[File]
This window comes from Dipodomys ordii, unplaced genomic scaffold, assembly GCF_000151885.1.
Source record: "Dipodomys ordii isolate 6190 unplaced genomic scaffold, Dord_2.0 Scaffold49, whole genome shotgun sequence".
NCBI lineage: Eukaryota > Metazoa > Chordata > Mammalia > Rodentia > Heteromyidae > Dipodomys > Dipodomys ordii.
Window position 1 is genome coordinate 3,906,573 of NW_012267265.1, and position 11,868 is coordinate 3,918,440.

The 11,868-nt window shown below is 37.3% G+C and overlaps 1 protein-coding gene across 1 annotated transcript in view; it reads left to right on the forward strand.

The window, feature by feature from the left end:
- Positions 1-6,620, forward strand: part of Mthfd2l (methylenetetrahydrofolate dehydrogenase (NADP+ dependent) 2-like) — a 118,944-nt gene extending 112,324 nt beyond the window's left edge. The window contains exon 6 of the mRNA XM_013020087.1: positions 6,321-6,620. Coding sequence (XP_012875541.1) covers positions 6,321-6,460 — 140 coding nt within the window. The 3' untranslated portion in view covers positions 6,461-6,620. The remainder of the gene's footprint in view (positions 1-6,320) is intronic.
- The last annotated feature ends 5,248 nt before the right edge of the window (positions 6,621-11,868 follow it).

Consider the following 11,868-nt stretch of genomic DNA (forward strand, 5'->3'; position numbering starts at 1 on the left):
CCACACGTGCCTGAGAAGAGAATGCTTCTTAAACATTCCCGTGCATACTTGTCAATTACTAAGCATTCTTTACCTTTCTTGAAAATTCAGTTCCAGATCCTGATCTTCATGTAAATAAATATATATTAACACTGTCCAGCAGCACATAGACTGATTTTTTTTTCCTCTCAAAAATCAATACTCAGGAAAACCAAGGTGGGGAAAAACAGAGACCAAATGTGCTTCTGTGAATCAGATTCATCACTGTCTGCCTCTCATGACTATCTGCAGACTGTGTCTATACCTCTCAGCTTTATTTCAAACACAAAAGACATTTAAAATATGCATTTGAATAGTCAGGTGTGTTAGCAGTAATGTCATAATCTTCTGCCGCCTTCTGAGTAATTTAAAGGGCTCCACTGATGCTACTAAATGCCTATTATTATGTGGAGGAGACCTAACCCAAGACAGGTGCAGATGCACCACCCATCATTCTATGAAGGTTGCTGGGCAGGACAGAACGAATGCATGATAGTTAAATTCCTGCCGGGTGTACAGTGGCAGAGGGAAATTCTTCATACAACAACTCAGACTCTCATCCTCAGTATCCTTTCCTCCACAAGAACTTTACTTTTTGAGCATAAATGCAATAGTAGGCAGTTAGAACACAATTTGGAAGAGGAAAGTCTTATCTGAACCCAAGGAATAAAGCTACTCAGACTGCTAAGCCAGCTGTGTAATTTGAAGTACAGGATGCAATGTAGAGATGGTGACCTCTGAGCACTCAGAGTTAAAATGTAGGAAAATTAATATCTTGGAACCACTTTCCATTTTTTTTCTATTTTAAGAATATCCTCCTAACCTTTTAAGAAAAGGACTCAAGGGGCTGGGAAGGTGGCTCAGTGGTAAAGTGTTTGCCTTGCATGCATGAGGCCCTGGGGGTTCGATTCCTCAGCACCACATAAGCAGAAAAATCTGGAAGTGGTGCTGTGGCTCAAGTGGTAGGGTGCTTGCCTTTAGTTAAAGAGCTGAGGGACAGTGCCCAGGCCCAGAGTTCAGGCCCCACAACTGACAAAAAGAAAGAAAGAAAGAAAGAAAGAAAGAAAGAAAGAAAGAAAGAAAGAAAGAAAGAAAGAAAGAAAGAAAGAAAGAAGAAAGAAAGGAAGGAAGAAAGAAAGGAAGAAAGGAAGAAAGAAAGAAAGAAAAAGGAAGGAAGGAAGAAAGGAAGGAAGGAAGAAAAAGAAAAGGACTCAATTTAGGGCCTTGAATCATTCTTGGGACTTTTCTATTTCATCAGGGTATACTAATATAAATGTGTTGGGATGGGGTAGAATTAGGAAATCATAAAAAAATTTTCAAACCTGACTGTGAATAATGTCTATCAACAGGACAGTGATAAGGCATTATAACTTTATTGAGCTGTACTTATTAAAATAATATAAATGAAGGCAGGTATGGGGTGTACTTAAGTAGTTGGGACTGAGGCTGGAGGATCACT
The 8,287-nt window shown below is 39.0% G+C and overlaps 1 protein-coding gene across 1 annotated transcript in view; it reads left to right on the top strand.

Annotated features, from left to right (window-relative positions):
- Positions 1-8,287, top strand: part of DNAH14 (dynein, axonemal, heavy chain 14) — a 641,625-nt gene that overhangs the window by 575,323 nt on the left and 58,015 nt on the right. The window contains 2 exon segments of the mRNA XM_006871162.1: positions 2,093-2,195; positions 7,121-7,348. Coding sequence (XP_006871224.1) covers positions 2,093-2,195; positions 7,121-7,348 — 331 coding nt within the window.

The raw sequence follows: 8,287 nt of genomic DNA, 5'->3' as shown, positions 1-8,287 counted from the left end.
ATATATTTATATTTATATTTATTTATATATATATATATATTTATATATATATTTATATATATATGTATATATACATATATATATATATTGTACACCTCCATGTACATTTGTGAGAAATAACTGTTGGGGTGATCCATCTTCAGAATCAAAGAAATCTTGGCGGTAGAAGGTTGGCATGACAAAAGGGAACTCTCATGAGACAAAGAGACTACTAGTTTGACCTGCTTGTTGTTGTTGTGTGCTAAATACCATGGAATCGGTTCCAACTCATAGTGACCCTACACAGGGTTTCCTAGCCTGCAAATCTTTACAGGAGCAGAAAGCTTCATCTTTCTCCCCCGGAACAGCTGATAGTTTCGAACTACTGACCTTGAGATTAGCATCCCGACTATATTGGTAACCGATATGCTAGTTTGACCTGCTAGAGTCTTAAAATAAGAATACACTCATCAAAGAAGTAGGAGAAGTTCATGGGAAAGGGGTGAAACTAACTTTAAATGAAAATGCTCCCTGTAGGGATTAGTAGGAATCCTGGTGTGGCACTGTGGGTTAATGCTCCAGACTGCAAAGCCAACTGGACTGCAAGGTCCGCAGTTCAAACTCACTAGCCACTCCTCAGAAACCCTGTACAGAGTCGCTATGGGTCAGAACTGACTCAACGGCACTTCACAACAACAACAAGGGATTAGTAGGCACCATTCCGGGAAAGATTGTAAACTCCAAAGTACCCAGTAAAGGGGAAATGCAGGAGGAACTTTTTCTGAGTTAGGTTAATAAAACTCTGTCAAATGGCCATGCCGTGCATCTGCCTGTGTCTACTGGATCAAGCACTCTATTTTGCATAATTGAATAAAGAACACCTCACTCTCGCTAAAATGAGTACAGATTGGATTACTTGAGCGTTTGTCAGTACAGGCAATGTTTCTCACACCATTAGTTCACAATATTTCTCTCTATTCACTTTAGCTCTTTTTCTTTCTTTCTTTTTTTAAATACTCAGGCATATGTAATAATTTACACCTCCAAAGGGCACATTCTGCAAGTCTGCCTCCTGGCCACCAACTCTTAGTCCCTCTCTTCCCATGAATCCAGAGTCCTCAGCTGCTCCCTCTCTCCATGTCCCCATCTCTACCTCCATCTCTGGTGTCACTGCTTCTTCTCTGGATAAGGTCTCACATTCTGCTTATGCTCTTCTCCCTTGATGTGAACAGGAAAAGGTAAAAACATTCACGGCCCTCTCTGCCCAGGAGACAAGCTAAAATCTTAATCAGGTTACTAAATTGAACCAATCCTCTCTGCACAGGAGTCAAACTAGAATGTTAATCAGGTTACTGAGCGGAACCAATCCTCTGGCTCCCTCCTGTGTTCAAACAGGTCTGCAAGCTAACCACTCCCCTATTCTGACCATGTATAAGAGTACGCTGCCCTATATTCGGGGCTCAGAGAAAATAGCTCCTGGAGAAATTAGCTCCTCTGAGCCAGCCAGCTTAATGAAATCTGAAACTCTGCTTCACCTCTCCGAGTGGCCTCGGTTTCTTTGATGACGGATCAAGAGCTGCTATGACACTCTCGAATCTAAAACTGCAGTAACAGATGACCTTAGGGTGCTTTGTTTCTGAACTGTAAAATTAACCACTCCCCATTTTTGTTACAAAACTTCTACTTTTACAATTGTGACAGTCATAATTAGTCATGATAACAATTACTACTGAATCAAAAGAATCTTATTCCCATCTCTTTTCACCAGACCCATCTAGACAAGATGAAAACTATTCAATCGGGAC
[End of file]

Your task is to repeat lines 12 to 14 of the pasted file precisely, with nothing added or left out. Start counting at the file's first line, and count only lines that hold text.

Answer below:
Annotated features, from left to right (window-relative positions):
- Positions 1-8,287, top strand: part of DNAH14 (dynein, axonemal, heavy chain 14) — a 641,625-nt gene that overhangs the window by 575,323 nt on the left and 58,015 nt on the right. The window contains 2 exon segments of the mRNA XM_006871162.1: positions 2,093-2,195; positions 7,121-7,348. Coding sequence (XP_006871224.1) covers positions 2,093-2,195; positions 7,121-7,348 — 331 coding nt within the window.

The raw sequence follows: 8,287 nt of genomic DNA, 5'->3' as shown, positions 1-8,287 counted from the left end.